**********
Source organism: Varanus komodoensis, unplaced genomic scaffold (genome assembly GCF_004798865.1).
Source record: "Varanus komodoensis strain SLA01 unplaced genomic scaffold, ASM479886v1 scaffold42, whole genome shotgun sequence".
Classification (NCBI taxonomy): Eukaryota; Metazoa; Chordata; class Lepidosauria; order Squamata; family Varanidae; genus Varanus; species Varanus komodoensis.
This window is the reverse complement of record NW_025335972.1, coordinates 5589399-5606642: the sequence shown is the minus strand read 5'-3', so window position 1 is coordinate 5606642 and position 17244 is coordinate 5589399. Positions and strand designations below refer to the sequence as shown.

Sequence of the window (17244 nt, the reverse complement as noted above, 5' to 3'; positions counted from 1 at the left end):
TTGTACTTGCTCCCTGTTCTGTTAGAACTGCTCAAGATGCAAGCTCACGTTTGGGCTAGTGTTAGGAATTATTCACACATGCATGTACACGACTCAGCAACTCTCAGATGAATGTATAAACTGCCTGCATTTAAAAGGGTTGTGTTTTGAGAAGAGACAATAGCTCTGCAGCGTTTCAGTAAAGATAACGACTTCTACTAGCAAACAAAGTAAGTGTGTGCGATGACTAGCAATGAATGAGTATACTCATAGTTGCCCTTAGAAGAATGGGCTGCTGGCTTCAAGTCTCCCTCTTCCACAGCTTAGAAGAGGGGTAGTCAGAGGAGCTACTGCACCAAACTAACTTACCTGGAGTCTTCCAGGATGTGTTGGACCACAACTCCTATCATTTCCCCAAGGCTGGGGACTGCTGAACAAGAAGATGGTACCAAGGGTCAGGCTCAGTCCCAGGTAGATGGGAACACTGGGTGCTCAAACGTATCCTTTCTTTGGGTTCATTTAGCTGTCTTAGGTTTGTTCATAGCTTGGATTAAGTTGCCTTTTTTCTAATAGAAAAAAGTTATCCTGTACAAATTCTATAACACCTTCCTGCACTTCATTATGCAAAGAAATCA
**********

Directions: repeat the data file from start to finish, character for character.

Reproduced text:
Source organism: Varanus komodoensis, unplaced genomic scaffold (genome assembly GCF_004798865.1).
Source record: "Varanus komodoensis strain SLA01 unplaced genomic scaffold, ASM479886v1 scaffold42, whole genome shotgun sequence".
Classification (NCBI taxonomy): Eukaryota; Metazoa; Chordata; class Lepidosauria; order Squamata; family Varanidae; genus Varanus; species Varanus komodoensis.
This window is the reverse complement of record NW_025335972.1, coordinates 5589399-5606642: the sequence shown is the minus strand read 5'-3', so window position 1 is coordinate 5606642 and position 17244 is coordinate 5589399. Positions and strand designations below refer to the sequence as shown.

Sequence of the window (17244 nt, the reverse complement as noted above, 5' to 3'; positions counted from 1 at the left end):
TTGTACTTGCTCCCTGTTCTGTTAGAACTGCTCAAGATGCAAGCTCACGTTTGGGCTAGTGTTAGGAATTATTCACACATGCATGTACACGACTCAGCAACTCTCAGATGAATGTATAAACTGCCTGCATTTAAAAGGGTTGTGTTTTGAGAAGAGACAATAGCTCTGCAGCGTTTCAGTAAAGATAACGACTTCTACTAGCAAACAAAGTAAGTGTGTGCGATGACTAGCAATGAATGAGTATACTCATAGTTGCCCTTAGAAGAATGGGCTGCTGGCTTCAAGTCTCCCTCTTCCACAGCTTAGAAGAGGGGTAGTCAGAGGAGCTACTGCACCAAACTAACTTACCTGGAGTCTTCCAGGATGTGTTGGACCACAACTCCTATCATTTCCCCAAGGCTGGGGACTGCTGAACAAGAAGATGGTACCAAGGGTCAGGCTCAGTCCCAGGTAGATGGGAACACTGGGTGCTCAAACGTATCCTTTCTTTGGGTTCATTTAGCTGTCTTAGGTTTGTTCATAGCTTGGATTAAGTTGCCTTTTTTCTAATAGAAAAAAGTTATCCTGTACAAATTCTATAACACCTTCCTGCACTTCATTATGCAAAGAAATCA